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This Auto CEO Won’t Put Remote Work in Reverse


For one week each month

Carlos Tavares

runs a global auto giant from his living room in Lisbon, surrounded by his grandchildren. The Portuguese executive started working this way long before Covid-19 started, and he expects it to continue once the pandemic is over.

As chief executive of

Stellantis


STLA 2.60%

NV, Mr. Tavares is responsible for some of the world’s best-known automobile brands: Jeep, Dodge, Alfa Romeo and Maserati. He took charge following the 2021 union of Fiat Chrysler Automobiles NV and Peugeot maker PSA Group, which Mr. Tavares had run since 2014. He got his start in the industry more than four decades ago with French auto giant Renault.

The company he oversees now faces a pivotal moment as it embraces a future of electric cars. Stellantis plans to introduce more than 75 battery-powered vehicles by 2030, including 25 in the U.S. Many of its rivals are doing the same, motivated by tightening air-pollution regulations, concerns about climate change and rising consumer demand for electric vehicles.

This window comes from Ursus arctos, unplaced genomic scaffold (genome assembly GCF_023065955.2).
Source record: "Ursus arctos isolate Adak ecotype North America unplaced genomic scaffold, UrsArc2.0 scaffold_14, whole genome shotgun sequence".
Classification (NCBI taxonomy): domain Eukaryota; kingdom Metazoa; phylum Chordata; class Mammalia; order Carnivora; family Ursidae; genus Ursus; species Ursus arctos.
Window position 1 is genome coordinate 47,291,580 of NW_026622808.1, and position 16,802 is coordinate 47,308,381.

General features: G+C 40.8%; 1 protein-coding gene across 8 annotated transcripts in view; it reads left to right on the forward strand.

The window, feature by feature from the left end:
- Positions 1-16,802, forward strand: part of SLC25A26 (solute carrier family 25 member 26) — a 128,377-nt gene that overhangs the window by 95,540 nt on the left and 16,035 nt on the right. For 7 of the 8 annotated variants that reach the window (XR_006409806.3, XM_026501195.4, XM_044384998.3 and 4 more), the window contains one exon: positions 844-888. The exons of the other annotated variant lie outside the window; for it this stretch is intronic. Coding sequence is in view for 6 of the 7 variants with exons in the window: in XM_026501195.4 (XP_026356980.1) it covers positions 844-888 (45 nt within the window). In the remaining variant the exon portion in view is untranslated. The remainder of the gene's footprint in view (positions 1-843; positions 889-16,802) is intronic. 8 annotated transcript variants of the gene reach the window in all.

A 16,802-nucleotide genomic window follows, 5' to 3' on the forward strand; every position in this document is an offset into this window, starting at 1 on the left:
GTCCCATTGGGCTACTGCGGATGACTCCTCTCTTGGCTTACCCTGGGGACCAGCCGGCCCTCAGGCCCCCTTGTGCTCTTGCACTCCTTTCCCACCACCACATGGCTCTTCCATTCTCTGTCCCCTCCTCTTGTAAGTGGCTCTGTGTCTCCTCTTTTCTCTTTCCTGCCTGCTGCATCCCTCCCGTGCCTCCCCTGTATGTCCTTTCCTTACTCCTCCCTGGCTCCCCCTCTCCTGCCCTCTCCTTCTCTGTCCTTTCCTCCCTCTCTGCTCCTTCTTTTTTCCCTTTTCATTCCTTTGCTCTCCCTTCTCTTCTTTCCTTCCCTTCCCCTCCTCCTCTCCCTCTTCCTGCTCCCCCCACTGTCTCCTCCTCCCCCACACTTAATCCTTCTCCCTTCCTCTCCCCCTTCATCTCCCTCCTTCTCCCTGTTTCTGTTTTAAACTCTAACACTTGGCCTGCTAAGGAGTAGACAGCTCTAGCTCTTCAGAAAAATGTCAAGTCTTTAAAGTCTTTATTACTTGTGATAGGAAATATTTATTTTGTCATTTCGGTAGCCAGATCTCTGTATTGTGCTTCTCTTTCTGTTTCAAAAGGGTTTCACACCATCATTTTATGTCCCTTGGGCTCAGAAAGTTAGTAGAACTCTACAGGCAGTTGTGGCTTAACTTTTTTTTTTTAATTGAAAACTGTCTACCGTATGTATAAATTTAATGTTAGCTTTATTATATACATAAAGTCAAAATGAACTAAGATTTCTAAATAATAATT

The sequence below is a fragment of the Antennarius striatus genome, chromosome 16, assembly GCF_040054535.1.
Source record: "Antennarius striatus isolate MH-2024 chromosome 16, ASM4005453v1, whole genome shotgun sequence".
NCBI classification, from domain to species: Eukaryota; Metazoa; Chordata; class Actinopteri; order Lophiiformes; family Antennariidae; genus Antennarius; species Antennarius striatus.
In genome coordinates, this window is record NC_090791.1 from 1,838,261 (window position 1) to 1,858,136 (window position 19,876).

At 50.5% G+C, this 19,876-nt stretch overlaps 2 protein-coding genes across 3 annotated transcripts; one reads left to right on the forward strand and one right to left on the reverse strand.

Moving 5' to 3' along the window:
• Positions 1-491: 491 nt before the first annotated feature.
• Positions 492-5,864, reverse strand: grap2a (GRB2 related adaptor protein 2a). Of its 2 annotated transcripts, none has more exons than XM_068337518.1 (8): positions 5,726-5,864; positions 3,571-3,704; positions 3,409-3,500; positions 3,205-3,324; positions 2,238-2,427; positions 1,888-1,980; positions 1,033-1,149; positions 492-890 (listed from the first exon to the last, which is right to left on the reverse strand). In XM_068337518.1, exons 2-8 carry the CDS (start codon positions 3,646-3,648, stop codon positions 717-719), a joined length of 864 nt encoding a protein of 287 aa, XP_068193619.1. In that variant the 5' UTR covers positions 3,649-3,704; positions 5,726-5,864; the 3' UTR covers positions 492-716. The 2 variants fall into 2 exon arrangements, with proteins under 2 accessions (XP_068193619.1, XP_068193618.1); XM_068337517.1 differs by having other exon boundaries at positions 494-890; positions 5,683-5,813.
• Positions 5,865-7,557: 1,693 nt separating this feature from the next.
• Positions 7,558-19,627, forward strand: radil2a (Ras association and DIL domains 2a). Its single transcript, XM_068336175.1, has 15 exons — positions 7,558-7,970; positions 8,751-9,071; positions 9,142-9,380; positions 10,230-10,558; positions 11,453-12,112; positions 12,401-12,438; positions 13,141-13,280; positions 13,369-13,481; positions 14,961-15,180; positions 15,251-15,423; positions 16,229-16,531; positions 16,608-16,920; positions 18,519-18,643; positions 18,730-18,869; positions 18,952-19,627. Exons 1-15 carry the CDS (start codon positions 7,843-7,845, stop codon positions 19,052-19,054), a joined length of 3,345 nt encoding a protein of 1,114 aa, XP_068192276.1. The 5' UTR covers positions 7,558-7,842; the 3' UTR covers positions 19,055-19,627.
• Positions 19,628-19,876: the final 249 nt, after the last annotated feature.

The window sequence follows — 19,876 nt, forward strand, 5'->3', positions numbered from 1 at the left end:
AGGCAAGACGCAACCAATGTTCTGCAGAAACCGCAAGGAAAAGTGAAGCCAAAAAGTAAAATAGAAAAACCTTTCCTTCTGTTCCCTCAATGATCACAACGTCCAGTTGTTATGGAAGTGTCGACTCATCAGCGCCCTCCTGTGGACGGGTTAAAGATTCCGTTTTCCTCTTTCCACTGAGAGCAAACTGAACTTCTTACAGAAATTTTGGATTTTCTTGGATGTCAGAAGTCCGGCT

His plan for keeping workers engaged is a hybrid work model that allows roughly 75,000 employees who aren’t on the assembly line to operate remotely most of the time. He did the same at PSA, where roughly 18,000 had been working from home for years before the pandemic.

The North American headquarters for Stellantis, above, is in Auburn Hills, Mich. Employees who aren’t on the assembly line operate remotely most of the time.



Photo:

Nick Hagen for The Wall Street Journal

Not everyone in his industry is taking the same approach. Tesla Inc.’s CEO Elon Musk has already told white-collar staff to return to the office. But Mr. Tavares, 63, said it isn’t possible to return to a pre-Covid working life. Remote work yields more “high-quality time” for his workers as well as a greater balance. His own way to unwind is taking an hour-long walk at the end of the day and competing as an amateur race-car driver on the weekends.

He recently sat down with The Journal for an interview. Here are edited excerpts:

WSJ: You’ve been a proponent of hybrid work even before the pandemic. What initially prompted you to go in that direction?